On August 26 I sat on a gentle hill, amongst a group teeming with artists and Scrabble players, listening to Davina and the Vagabonds at the Lake Harriet Band Shell. It was there that I heard a story about the bridge. I don't know if it's true. I only know that I was told this story.

I relay it to you now as a question mark, a big, hairy question mark, regarding events that may or may not have happened 3 days, 2 days, one day before its collapse. This is an unconfirmed report. Let me repeat that. This is an unconfirmed report. I was told yesterday that MNDOT has asked its employees not to talk. Too bad, I was already going to blog about it. This collapse hit too close to home. It's my business and yours, too, if you live around here, as citizens, as residents. This was a government project, and I don't believe national security is at stake. So it demands transparency.

It may turn out to be false. It may turn out to be true. It may turn out to be somewhere in between. If it turns out to be on the truer side, then as a citizen I would then encourage the state government to find a different contractor next time.

There are four degrees of separation between me and the events, or so I am told by my deep throat. She is friends with someone who works with the partner of a MNDOT employee.

Here is the story she told.

Day minus 3 or so
Two days before the collapse, the MNDOT employee took a day off. Before she took that day off—it sounded like it was the day right before that— she had argued with the crew telling them not to mix the concrete on the bridge. Apparently this is standard practice on bridges, that you not mix the concrete on the bridge. You can mix it off the bridge. You can pour it on the bridge. You just can't mix it on the bridge.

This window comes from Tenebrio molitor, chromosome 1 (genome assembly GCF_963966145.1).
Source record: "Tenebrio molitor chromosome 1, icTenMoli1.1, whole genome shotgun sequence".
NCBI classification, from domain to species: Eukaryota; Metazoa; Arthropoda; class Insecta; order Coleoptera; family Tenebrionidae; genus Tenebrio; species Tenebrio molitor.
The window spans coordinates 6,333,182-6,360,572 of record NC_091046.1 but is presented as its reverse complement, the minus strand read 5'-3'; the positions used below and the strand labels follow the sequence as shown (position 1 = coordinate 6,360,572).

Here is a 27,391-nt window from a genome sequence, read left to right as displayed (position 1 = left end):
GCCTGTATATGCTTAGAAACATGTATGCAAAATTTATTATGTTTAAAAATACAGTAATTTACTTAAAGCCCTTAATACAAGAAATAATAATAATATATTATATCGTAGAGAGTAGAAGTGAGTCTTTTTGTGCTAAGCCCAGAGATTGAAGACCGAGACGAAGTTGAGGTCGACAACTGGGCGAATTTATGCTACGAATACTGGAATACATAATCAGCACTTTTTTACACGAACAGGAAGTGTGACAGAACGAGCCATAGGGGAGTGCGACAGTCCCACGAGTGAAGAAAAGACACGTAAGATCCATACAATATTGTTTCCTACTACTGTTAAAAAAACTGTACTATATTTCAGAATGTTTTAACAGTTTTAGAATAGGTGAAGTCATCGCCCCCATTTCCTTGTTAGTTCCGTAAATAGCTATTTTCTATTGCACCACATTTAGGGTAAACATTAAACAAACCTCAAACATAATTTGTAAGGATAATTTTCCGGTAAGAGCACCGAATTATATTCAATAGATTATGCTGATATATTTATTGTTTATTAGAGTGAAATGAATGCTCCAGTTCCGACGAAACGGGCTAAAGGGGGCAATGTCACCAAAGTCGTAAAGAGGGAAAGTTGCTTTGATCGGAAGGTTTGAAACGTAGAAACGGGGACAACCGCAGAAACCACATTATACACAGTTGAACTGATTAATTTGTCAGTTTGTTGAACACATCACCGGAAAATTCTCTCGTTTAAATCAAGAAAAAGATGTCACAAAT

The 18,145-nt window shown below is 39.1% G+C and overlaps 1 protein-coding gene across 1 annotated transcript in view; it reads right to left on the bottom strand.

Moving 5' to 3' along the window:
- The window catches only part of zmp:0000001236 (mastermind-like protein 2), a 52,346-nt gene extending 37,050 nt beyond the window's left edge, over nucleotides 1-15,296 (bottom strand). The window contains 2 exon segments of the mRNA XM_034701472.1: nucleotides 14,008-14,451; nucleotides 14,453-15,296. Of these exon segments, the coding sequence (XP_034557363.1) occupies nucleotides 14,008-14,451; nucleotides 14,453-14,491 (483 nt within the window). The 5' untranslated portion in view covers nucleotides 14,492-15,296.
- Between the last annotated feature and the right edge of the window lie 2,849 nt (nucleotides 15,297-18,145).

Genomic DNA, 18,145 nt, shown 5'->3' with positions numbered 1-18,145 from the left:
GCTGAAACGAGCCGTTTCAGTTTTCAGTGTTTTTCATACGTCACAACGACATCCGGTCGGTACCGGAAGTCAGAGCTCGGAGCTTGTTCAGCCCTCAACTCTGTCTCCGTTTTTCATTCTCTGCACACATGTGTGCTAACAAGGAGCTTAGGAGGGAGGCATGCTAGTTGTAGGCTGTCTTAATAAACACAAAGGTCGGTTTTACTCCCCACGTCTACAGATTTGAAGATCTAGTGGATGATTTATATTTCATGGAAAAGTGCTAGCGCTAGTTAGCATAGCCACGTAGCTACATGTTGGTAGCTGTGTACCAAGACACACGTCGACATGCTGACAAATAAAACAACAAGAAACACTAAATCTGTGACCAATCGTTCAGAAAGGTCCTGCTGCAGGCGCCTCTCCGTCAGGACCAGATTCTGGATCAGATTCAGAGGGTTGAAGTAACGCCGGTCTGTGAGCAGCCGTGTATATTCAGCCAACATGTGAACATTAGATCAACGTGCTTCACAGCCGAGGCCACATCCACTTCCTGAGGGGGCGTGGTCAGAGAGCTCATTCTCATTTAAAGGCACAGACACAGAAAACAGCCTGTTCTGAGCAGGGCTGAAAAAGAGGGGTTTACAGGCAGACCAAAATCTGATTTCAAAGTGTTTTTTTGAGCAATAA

Day minus 2
What did they do on her day off? Apparently they mixed the concrete on the bridge. So I have been told. The question is: Did they really do this? Did they really do this despite being told not to by MNDOT?

Day minus 1
The MNDOT employee returns to work and returns to the bridge. When she finds out that they went ahead and mixed the concrete on the bridge, she's upset. The retort? According to the story, someone on the crew said something like this, "See, we mixed it on the bridge, and nothing happened."

One of the 7 men she talked with would not survive the next day.

Here is where the story ends.

Day zero
Progressive Contractors, Inc., is reported to have been "preparing to pour two inches of concrete when the span gave way." In photos of the collapsed bridge, a concrete mobile mixer is there amid the rubble.